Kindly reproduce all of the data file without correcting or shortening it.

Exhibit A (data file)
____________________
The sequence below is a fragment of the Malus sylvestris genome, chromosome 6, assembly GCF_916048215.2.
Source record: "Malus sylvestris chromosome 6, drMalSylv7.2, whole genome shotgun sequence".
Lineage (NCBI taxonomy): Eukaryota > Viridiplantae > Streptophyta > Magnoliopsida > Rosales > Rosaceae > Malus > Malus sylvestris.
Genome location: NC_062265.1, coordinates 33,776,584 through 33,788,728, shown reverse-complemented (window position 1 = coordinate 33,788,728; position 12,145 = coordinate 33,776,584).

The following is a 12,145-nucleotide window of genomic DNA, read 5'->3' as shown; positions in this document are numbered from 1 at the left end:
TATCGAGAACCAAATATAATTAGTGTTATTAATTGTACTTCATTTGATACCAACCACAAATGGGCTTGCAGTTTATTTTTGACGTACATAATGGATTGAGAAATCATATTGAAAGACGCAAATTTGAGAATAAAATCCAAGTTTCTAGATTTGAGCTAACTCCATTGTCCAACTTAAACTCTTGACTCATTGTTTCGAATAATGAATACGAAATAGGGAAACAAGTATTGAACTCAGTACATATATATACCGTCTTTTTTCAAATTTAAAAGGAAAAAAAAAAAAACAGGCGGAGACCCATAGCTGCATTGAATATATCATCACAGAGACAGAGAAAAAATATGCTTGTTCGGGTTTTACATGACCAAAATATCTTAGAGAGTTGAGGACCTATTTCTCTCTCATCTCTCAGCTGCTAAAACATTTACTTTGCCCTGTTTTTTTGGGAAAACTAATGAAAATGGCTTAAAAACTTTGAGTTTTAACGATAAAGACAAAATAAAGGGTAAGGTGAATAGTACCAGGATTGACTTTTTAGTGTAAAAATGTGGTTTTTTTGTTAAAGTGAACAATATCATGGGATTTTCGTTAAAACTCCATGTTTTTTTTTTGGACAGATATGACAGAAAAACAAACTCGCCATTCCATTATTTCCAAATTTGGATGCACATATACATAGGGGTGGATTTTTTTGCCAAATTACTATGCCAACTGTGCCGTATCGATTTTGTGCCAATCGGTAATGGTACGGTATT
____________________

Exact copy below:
The sequence below is a fragment of the Malus sylvestris genome, chromosome 6, assembly GCF_916048215.2.
Source record: "Malus sylvestris chromosome 6, drMalSylv7.2, whole genome shotgun sequence".
Lineage (NCBI taxonomy): Eukaryota > Viridiplantae > Streptophyta > Magnoliopsida > Rosales > Rosaceae > Malus > Malus sylvestris.
Genome location: NC_062265.1, coordinates 33,776,584 through 33,788,728, shown reverse-complemented (window position 1 = coordinate 33,788,728; position 12,145 = coordinate 33,776,584).

The following is a 12,145-nucleotide window of genomic DNA, read 5'->3' as shown; positions in this document are numbered from 1 at the left end:
TATCGAGAACCAAATATAATTAGTGTTATTAATTGTACTTCATTTGATACCAACCACAAATGGGCTTGCAGTTTATTTTTGACGTACATAATGGATTGAGAAATCATATTGAAAGACGCAAATTTGAGAATAAAATCCAAGTTTCTAGATTTGAGCTAACTCCATTGTCCAACTTAAACTCTTGACTCATTGTTTCGAATAATGAATACGAAATAGGGAAACAAGTATTGAACTCAGTACATATATATACCGTCTTTTTTCAAATTTAAAAGGAAAAAAAAAAAAACAGGCGGAGACCCATAGCTGCATTGAATATATCATCACAGAGACAGAGAAAAAATATGCTTGTTCGGGTTTTACATGACCAAAATATCTTAGAGAGTTGAGGACCTATTTCTCTCTCATCTCTCAGCTGCTAAAACATTTACTTTGCCCTGTTTTTTTGGGAAAACTAATGAAAATGGCTTAAAAACTTTGAGTTTTAACGATAAAGACAAAATAAAGGGTAAGGTGAATAGTACCAGGATTGACTTTTTAGTGTAAAAATGTGGTTTTTTTGTTAAAGTGAACAATATCATGGGATTTTCGTTAAAACTCCATGTTTTTTTTTTGGACAGATATGACAGAAAAACAAACTCGCCATTCCATTATTTCCAAATTTGGATGCACATATACATAGGGGTGGATTTTTTTGCCAAATTACTATGCCAACTGTGCCGTATCGATTTTGTGCCAATCGGTAATGGTACGGTATT